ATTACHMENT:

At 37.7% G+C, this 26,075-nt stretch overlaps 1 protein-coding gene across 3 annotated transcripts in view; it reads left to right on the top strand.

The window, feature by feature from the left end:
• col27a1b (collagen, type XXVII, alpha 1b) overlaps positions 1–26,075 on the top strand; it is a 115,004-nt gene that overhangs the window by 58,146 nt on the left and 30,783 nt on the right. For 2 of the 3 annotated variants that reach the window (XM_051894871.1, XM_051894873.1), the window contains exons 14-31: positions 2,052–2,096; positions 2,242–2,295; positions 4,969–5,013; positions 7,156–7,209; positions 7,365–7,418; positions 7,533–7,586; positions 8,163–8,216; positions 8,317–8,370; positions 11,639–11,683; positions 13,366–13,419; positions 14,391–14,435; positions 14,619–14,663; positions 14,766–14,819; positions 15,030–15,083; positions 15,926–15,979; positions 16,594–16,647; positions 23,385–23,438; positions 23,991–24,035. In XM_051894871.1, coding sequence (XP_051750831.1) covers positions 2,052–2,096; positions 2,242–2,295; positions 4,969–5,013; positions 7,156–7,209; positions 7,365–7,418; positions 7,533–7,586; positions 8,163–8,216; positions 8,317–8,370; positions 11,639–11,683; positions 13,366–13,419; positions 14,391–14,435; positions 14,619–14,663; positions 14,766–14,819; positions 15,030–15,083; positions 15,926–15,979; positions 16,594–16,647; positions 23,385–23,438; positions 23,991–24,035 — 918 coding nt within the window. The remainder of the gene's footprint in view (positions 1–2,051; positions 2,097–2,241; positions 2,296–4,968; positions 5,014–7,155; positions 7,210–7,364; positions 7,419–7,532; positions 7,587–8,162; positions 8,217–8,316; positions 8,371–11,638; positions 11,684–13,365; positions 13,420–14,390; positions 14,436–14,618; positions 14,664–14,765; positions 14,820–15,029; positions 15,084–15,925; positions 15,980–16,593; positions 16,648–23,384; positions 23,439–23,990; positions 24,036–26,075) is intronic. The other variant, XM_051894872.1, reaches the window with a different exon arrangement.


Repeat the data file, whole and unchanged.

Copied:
At 37.7% G+C, this 26,075-nt stretch overlaps 1 protein-coding gene across 3 annotated transcripts in view; it reads left to right on the top strand.

The window, feature by feature from the left end:
• col27a1b (collagen, type XXVII, alpha 1b) overlaps positions 1–26,075 on the top strand; it is a 115,004-nt gene that overhangs the window by 58,146 nt on the left and 30,783 nt on the right. For 2 of the 3 annotated variants that reach the window (XM_051894871.1, XM_051894873.1), the window contains exons 14-31: positions 2,052–2,096; positions 2,242–2,295; positions 4,969–5,013; positions 7,156–7,209; positions 7,365–7,418; positions 7,533–7,586; positions 8,163–8,216; positions 8,317–8,370; positions 11,639–11,683; positions 13,366–13,419; positions 14,391–14,435; positions 14,619–14,663; positions 14,766–14,819; positions 15,030–15,083; positions 15,926–15,979; positions 16,594–16,647; positions 23,385–23,438; positions 23,991–24,035. In XM_051894871.1, coding sequence (XP_051750831.1) covers positions 2,052–2,096; positions 2,242–2,295; positions 4,969–5,013; positions 7,156–7,209; positions 7,365–7,418; positions 7,533–7,586; positions 8,163–8,216; positions 8,317–8,370; positions 11,639–11,683; positions 13,366–13,419; positions 14,391–14,435; positions 14,619–14,663; positions 14,766–14,819; positions 15,030–15,083; positions 15,926–15,979; positions 16,594–16,647; positions 23,385–23,438; positions 23,991–24,035 — 918 coding nt within the window. The remainder of the gene's footprint in view (positions 1–2,051; positions 2,097–2,241; positions 2,296–4,968; positions 5,014–7,155; positions 7,210–7,364; positions 7,419–7,532; positions 7,587–8,162; positions 8,217–8,316; positions 8,371–11,638; positions 11,684–13,365; positions 13,420–14,390; positions 14,436–14,618; positions 14,664–14,765; positions 14,820–15,029; positions 15,084–15,925; positions 15,980–16,593; positions 16,648–23,384; positions 23,439–23,990; positions 24,036–26,075) is intronic. The other variant, XM_051894872.1, reaches the window with a different exon arrangement.